OESA Sees Sunny Skies for Auto Industry

14 April 2014 Dashboard Insights Blog

The Original Equipment Suppliers Association (OESA) recently released its 2013 Annual Report which includes an interesting and positive “State of the Industry.” Modest growth is projected for both 2014 and 2015, pushing expected annual North American Production levels over 17 million units. This is especially positive because OESA also notes that the “break-even point of the supply base is 12.7 million units.” Thus, the supply chain in North America should continue to be profitable and positive, even if it were to contract 25%.

OESA also noted that its Automotive Supplier Sentiment Index has been positive and maintaining favorable momentum from 2013 into the first quarter of 2014. After generally increasing throughout 2013, the Index eased down slightly heading into 2014. However, it is still positive. OESA sees it staying that way “[w]ith a sustainable North American market and a stabilizing European market, supplier sentiment is likely to remain in positive territory.”

Short-term Challenges for Suppliers

Not all was perfect in OESA’s State of the Industry. Some short-term challenges were identified for suppliers. The three issues identified were:

  • Human resource talent shortages for skilled labor and technical skills
  • Manufacturing constraints within their own plants and sub-tier suppliers
  • Cost pressures associated with incremental production requirements and product launches

Suppliers that are able to best navigate these challenges will put themselves in position to best take advantage of strong demand to grow their businesses and position themselves for long-term growth.

This blog is made available by Foley & Lardner LLP (“Foley” or “the Firm”) for informational purposes only. It is not meant to convey the Firm’s legal position on behalf of any client, nor is it intended to convey specific legal advice. Any opinions expressed in this article do not necessarily reflect the views of Foley & Lardner LLP, its partners, or its clients. Accordingly, do not act upon this information without seeking counsel from a licensed attorney. This blog is not intended to create, and receipt of it does not constitute, an attorney-client relationship. Communicating with Foley through this website by email, blog post, or otherwise, does not create an attorney-client relationship for any legal matter. Therefore, any communication or material you transmit to Foley through this blog, whether by email, blog post or any other manner, will not be treated as confidential or proprietary. The information on this blog is published “AS IS” and is not guaranteed to be complete, accurate, and or up-to-date. Foley makes no representations or warranties of any kind, express or implied, as to the operation or content of the site. Foley expressly disclaims all other guarantees, warranties, conditions and representations of any kind, either express or implied, whether arising under any statute, law, commercial use or otherwise, including implied warranties of merchantability, fitness for a particular purpose, title and non-infringement. In no event shall Foley or any of its partners, officers, employees, agents or affiliates be liable, directly or indirectly, under any theory of law (contract, tort, negligence or otherwise), to you or anyone else, for any claims, losses or damages, direct, indirect special, incidental, punitive or consequential, resulting from or occasioned by the creation, use of or reliance on this site (including information and other content) or any third party websites or the information, resources or material accessed through any such websites. In some jurisdictions, the contents of this blog may be considered Attorney Advertising. If applicable, please note that prior results do not guarantee a similar outcome. Photographs are for dramatization purposes only and may include models. Likenesses do not necessarily imply current client, partnership or employee status.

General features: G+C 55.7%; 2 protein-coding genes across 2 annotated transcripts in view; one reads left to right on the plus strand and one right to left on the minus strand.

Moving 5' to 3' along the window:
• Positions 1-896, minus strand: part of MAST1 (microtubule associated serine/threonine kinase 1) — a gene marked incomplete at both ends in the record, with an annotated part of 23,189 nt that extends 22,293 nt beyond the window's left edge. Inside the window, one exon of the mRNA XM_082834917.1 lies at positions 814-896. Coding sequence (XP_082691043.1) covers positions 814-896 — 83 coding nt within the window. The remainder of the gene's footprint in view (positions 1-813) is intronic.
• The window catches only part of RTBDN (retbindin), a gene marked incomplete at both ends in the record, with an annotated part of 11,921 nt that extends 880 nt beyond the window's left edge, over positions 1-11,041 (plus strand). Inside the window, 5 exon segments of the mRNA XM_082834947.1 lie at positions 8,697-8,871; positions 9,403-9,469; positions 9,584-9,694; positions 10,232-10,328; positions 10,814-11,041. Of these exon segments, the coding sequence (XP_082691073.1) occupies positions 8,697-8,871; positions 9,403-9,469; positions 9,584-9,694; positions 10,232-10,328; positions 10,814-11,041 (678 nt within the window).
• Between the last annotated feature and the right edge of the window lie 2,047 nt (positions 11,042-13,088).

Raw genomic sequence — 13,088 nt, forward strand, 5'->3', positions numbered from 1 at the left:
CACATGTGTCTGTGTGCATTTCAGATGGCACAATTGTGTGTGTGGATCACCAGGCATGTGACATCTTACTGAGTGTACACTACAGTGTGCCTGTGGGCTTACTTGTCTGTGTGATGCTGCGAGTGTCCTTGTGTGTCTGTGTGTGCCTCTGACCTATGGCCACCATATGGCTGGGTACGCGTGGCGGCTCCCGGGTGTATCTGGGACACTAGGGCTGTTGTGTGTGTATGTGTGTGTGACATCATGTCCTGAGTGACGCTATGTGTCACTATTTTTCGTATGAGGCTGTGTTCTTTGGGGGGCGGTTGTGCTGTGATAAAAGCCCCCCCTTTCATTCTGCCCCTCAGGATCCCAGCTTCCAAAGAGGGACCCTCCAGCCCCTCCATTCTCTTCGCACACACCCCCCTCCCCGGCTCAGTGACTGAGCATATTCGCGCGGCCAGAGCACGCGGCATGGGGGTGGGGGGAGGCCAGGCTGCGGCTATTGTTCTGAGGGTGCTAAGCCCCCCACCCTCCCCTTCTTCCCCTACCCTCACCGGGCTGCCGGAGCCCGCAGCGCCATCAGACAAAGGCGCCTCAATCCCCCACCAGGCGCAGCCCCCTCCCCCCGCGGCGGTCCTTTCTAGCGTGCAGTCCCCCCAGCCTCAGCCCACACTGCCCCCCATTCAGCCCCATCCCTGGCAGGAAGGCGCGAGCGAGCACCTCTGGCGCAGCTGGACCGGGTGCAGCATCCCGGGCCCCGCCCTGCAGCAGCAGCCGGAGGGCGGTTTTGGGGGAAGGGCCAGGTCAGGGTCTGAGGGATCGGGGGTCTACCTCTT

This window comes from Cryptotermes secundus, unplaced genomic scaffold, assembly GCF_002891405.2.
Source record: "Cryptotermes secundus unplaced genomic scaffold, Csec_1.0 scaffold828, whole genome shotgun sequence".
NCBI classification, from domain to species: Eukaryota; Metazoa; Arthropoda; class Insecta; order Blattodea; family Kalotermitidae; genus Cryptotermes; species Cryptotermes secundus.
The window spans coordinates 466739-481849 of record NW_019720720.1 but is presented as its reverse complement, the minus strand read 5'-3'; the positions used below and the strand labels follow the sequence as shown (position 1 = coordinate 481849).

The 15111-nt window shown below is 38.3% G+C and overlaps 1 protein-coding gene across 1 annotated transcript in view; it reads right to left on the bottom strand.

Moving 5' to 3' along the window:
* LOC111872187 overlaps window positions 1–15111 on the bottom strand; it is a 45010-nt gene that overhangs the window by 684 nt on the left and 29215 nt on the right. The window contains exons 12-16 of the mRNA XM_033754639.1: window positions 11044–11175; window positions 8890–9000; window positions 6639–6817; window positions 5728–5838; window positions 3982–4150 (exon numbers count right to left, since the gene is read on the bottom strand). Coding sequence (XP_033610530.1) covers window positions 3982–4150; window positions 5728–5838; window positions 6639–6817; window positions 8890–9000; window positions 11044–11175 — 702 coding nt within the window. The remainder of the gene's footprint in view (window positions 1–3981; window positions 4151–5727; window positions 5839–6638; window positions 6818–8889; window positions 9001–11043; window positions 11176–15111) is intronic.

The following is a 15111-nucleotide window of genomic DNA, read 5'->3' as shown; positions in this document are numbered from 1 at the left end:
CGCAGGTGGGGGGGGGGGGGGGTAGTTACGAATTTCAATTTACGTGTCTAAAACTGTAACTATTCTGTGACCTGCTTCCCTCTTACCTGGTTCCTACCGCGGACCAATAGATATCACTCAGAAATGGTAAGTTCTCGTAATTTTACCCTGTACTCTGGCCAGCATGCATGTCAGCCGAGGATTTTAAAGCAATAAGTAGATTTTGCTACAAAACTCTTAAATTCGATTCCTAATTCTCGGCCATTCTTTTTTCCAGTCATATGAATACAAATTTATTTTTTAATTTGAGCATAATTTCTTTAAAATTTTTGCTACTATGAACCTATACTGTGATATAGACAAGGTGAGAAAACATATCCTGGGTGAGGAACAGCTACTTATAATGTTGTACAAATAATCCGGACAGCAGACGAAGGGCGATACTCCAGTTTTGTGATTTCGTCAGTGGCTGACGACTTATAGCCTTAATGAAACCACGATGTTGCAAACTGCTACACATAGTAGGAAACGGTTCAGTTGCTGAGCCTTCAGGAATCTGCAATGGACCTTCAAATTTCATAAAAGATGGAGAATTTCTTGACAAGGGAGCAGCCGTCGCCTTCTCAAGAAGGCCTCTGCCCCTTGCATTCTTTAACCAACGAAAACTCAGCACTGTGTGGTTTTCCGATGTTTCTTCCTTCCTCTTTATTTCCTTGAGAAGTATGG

Related Services